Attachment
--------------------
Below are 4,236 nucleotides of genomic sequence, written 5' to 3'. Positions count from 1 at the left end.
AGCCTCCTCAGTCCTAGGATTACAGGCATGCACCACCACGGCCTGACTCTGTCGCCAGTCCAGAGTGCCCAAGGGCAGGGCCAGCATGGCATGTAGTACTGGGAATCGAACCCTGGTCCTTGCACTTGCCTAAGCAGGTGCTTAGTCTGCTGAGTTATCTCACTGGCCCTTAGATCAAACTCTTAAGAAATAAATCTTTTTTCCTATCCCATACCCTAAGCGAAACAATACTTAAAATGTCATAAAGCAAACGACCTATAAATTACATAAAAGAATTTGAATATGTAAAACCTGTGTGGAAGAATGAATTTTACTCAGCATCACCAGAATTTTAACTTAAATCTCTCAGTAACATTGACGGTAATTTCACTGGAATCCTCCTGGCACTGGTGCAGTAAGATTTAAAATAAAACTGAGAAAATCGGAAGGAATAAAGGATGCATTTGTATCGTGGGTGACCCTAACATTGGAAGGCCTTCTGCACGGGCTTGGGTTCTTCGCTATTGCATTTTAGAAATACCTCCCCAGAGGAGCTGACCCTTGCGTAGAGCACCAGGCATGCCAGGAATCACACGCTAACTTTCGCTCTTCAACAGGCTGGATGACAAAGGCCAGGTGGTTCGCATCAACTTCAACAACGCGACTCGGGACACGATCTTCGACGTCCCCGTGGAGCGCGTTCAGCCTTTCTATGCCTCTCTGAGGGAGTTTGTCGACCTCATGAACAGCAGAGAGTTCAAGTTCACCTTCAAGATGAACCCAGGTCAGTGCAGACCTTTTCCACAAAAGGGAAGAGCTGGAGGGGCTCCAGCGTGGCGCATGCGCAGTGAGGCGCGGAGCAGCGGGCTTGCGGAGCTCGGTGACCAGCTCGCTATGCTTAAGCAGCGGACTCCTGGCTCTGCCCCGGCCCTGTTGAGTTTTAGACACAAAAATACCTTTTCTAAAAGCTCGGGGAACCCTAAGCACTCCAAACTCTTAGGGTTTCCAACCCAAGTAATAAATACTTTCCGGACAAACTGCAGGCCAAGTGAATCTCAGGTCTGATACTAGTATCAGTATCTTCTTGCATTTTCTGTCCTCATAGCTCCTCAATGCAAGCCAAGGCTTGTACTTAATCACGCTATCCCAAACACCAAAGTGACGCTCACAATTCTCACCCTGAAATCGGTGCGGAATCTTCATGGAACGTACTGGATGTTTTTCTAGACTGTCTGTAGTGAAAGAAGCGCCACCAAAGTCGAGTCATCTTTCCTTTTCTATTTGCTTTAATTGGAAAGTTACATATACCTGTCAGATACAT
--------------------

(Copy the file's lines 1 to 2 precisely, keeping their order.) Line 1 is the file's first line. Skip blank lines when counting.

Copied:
Below are 4,236 nucleotides of genomic sequence, written 5' to 3'. Positions count from 1 at the left end.
AGCCTCCTCAGTCCTAGGATTACAGGCATGCACCACCACGGCCTGACTCTGTCGCCAGTCCAGAGTGCCCAAGGGCAGGGCCAGCATGGCATGTAGTACTGGGAATCGAACCCTGGTCCTTGCACTTGCCTAAGCAGGTGCTTAGTCTGCTGAGTTATCTCACTGGCCCTTAGATCAAACTCTTAAGAAATAAATCTTTTTTCCTATCCCATACCCTAAGCGAAACAATACTTAAAATGTCATAAAGCAAACGACCTATAAATTACATAAAAGAATTTGAATATGTAAAACCTGTGTGGAAGAATGAATTTTACTCAGCATCACCAGAATTTTAACTTAAATCTCTCAGTAACATTGACGGTAATTTCACTGGAATCCTCCTGGCACTGGTGCAGTAAGATTTAAAATAAAACTGAGAAAATCGGAAGGAATAAAGGATGCATTTGTATCGTGGGTGACCCTAACATTGGAAGGCCTTCTGCACGGGCTTGGGTTCTTCGCTATTGCATTTTAGAAATACCTCCCCAGAGGAGCTGACCCTTGCGTAGAGCACCAGGCATGCCAGGAATCACACGCTAACTTTCGCTCTTCAACAGGCTGGATGACAAAGGCCAGGTGGTTCGCATCAACTTCAACAACGCGACTCGGGACACGATCTTCGACGTCCCCGTGGAGCGCGTTCAGCCTTTCTATGCCTCTCTGAGGGAGTTTGTCGACCTCATGAACAGCAGAGAGTTCAAGTTCACCTTCAAGATGAACCCAGGTCAGTGCAGACCTTTTCCACAAAAGGGAAGAGCTGGAGGGGCTCCAGCGTGGCGCATGCGCAGTGAGGCGCGGAGCAGCGGGCTTGCGGAGCTCGGTGACCAGCTCGCTATGCTTAAGCAGCGGACTCCTGGCTCTGCCCCGGCCCTGTTGAGTTTTAGACACAAAAATACCTTTTCTAAAAGCTCGGGGAACCCTAAGCACTCCAAACTCTTAGGGTTTCCAACCCAAGTAATAAATACTTTCCGGACAAACTGCAGGCCAAGTGAATCTCAGGTCTGATACTAGTATCAGTATCTTCTTGCATTTTCTGTCCTCATAGCTCCTCAATGCAAGCCAAGGCTTGTACTTAATCACGCTATCCCAAACACCAAAGTGACGCTCACAATTCTCACCCTGAAATCGGTGCGGAATCTTCATGGAACGTACTGGATGTTTTTCTAGACTGTCTGTAGTGAAAGAAGCGCCACCAAAGTCGAGTCATCTTTCCTTTTCTATTTGCTTTAATTGGAAAGTTACATATACCTGTCAGATACAT